Preparing for a marathon is not something done in a day. It requires several weeks or months of planning and diligence to complete. After all, it's not every day that most people head out the door to run over 26 miles.
Of course, there's a right way to go about training for a marathon and prepping for the big day. You need to follow a few important guidelines if you want to avoid injury and reach the day of the race ready to do your best. Here are several dos and don'ts to follow.
The biggest part of training for any race is running. You may start small with just a few miles a week and work your way up to your goal distance over the course of several weeks or months, but it's important that you set a schedule and stick to it.
By conditioning your body, you can gain the strength and endurance needed to run a marathon, as well as develop the mental fortitude to get through such a long race. You'll also avoid injury by gradually stepping up your distance instead of going straight from a 10K to a marathon, for example.
DON'T: Get Stuck in a Rut
Running is both a physical and a mental game. In terms of preparing for a marathon, this means making changes of scenery part of the plan.
If you're running the same course day in and day out, naturally, you may get bored. Changing up your routine by finding new routes to run can be mentally stimulating.
It's also great for your body. When you add hills to a normally flat routine you change the way your body has to work, increasing strength along the way. By adding trail runs when you normally jog on city streets, you can help to make your body more responsive to different types of terrain.
All of these changes can not only help your mind to remain engaged in the process, but also aid in overall body conditioning.
DO: Cross Train
Adding dance classes, spinning, swimming, cycling, yoga, Pilates, weight training, or other types of cross training can have major advantages when you're prepping for a marathon. For one thing, they give your body a bit of a rest from the rigors of running.
Cross training can also help to strengthen your body in ways that running can't, as well as increase flexibility, improving your conditioning and performance when you do run.
DON'T: Forget to Rest
Rest days are just as important to training as the days you spend running and cross training. Without appropriate rest, your risk for injury increases.
DO: Learn When to Hydrate and Fuel Up
The further you run, the more you'll need to replenish fluids and energy. It can take a while to dial in the appropriate sources and amounts of fuel and hydration needed to keep you feeling good when you run long distances, so don't forget to make this part of the training process.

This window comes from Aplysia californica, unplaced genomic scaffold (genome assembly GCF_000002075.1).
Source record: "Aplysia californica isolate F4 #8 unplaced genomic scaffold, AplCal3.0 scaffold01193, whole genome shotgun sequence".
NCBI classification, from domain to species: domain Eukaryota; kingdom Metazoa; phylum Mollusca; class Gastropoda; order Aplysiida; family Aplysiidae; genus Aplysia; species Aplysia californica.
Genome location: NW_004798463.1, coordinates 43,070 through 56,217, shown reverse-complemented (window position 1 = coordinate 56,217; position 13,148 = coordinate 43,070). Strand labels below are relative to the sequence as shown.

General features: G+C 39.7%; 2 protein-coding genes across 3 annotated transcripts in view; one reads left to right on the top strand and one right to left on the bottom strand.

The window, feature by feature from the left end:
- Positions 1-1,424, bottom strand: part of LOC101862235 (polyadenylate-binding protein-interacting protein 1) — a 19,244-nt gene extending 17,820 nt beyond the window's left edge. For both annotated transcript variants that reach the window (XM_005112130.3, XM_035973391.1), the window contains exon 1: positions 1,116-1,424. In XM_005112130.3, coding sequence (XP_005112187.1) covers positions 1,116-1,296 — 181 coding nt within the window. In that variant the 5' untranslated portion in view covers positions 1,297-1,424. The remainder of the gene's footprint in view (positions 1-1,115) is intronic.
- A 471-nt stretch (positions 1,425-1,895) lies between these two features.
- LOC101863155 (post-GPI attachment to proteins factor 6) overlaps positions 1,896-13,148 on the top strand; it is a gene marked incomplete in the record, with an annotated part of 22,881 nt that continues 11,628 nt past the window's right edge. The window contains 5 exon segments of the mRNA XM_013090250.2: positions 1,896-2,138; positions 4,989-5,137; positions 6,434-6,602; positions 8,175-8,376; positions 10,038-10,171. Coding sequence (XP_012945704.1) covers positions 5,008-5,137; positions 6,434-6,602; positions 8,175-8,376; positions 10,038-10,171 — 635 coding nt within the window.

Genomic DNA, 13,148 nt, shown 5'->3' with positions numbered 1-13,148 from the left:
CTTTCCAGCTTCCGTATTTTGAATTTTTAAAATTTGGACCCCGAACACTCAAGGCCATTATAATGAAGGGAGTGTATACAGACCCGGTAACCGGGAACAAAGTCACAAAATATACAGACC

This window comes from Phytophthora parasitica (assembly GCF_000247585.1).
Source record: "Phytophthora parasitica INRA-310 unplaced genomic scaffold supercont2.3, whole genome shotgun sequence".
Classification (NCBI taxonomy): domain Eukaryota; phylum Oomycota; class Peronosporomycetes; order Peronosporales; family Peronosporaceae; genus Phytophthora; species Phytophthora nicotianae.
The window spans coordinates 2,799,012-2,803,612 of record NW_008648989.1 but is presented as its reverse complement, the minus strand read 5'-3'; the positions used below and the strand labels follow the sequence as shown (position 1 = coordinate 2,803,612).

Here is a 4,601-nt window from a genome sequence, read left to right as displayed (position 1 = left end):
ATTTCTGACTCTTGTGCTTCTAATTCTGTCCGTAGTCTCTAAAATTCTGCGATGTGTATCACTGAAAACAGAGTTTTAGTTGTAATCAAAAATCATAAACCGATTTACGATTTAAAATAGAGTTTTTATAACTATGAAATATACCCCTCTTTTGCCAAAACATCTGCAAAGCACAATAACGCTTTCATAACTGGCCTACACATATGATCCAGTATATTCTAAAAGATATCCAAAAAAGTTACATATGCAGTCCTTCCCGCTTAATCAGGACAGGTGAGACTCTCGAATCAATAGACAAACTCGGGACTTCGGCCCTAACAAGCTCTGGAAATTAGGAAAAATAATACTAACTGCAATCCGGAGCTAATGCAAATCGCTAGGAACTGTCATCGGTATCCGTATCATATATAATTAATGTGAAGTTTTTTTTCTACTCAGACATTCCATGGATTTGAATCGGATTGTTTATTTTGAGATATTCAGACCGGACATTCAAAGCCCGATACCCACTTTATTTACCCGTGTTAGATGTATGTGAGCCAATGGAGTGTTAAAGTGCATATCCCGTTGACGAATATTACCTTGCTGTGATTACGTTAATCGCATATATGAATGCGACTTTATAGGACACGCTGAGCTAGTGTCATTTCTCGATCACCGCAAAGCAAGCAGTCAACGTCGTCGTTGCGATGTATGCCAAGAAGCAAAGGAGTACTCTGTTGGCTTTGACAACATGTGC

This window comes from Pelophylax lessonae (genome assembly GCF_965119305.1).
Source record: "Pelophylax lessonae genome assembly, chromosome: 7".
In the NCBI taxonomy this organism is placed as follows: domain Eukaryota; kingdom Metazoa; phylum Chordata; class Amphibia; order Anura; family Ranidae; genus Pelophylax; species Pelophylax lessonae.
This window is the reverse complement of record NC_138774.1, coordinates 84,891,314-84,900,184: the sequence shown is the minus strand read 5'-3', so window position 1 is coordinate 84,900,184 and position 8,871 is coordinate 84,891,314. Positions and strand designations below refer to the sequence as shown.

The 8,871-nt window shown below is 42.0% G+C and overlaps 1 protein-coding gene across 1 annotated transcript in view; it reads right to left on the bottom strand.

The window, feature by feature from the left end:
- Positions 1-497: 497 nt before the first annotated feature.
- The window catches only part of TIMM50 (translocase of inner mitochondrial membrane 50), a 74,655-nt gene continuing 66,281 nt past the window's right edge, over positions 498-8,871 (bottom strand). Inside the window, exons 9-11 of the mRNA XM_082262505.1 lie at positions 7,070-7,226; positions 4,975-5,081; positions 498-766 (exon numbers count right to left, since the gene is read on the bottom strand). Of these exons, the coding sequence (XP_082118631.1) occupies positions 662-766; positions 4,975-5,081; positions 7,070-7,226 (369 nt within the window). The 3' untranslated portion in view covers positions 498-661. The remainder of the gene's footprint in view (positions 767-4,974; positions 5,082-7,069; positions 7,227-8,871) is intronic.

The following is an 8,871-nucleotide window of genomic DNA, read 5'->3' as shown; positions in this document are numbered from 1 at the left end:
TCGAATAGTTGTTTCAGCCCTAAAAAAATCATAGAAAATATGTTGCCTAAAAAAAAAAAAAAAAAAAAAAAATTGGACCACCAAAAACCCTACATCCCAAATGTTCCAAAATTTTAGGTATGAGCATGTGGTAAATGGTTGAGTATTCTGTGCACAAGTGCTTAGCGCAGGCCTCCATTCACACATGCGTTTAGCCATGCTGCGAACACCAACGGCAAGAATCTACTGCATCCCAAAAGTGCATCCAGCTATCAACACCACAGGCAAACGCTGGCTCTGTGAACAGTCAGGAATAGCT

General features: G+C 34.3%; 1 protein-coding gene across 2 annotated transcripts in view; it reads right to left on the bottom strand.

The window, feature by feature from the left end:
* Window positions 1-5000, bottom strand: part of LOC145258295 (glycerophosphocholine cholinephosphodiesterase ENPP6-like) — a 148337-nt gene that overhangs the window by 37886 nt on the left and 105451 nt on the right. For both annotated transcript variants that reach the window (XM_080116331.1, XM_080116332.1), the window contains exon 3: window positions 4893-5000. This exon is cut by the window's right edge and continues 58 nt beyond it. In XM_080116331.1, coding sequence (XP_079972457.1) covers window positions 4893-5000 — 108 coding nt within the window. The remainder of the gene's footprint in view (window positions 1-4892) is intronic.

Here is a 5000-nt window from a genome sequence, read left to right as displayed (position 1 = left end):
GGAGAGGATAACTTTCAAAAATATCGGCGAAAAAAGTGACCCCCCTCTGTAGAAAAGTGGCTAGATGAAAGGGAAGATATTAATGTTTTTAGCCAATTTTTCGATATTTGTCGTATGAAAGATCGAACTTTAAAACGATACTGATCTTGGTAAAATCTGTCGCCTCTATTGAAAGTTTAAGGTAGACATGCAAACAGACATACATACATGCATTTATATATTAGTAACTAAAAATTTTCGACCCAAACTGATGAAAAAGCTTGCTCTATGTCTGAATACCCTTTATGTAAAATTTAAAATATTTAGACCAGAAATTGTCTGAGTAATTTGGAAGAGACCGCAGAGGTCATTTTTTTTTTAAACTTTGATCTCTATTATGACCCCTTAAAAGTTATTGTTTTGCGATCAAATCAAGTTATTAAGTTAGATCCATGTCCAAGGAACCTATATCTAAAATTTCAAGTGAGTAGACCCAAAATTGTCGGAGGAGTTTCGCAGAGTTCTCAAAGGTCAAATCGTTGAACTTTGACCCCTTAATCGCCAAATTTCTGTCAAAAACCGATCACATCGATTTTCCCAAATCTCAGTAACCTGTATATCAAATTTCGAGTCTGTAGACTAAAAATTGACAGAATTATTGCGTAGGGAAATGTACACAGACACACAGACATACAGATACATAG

DON'T: Overload on Sugar
Sport drinks, gels, power bars, and other fuel sources have their place in the running world to be sure, but you should be aware of the amount of sugar some of these items contain. Be careful not to load up on too many during runs or you could end up with a stomach ache and nausea.
DO: Find Running Buddies
It's your choice whether you want to go it alone or run with others. Once you start running marathon distances, though, you may find a buddy to be a great distraction from the monotony of running, as well as good motivation to push yourself harder.
DON'T: Let Music Dictate Your Pace
Pacing is an important part of endurance running, so let your body dictate the pace. Music can keep you going on a long run, but allowing it to speed or slow your gait could be a mistake you pay for if you start too fast and run out of gas before the race is complete.
DO: Plan for the Big Day
If possible, study the course to learn the terrain and the location of water stations and porta potties. This can help you to pace yourself accordingly.
In addition, prep the night before by laying out everything you'll need for the big day. This added preparation will help you be less stressed the morning of the marathon.
DON'T: Push Yourself Too Hard
It can be tempting to squeeze in extra practice runs leading up to your scheduled marathon, but you're better off sticking to your plan. You might even want to throw in an extra rest day leading up to the race to give your body time to recover and recoup energy.
As runners, we’re lucky. We don’t require expensive equipment or special sports pitches to practice our favorite form of exercise. Plus, it’s free!
What we do appreciate are a few things: a mild climate, plentiful routes, tracks and trails, a supportive local community of runners and perhaps some company.
Ever wondered where in the U.S offer these wonderful qualities and are the best cities for runners? Well, now you do.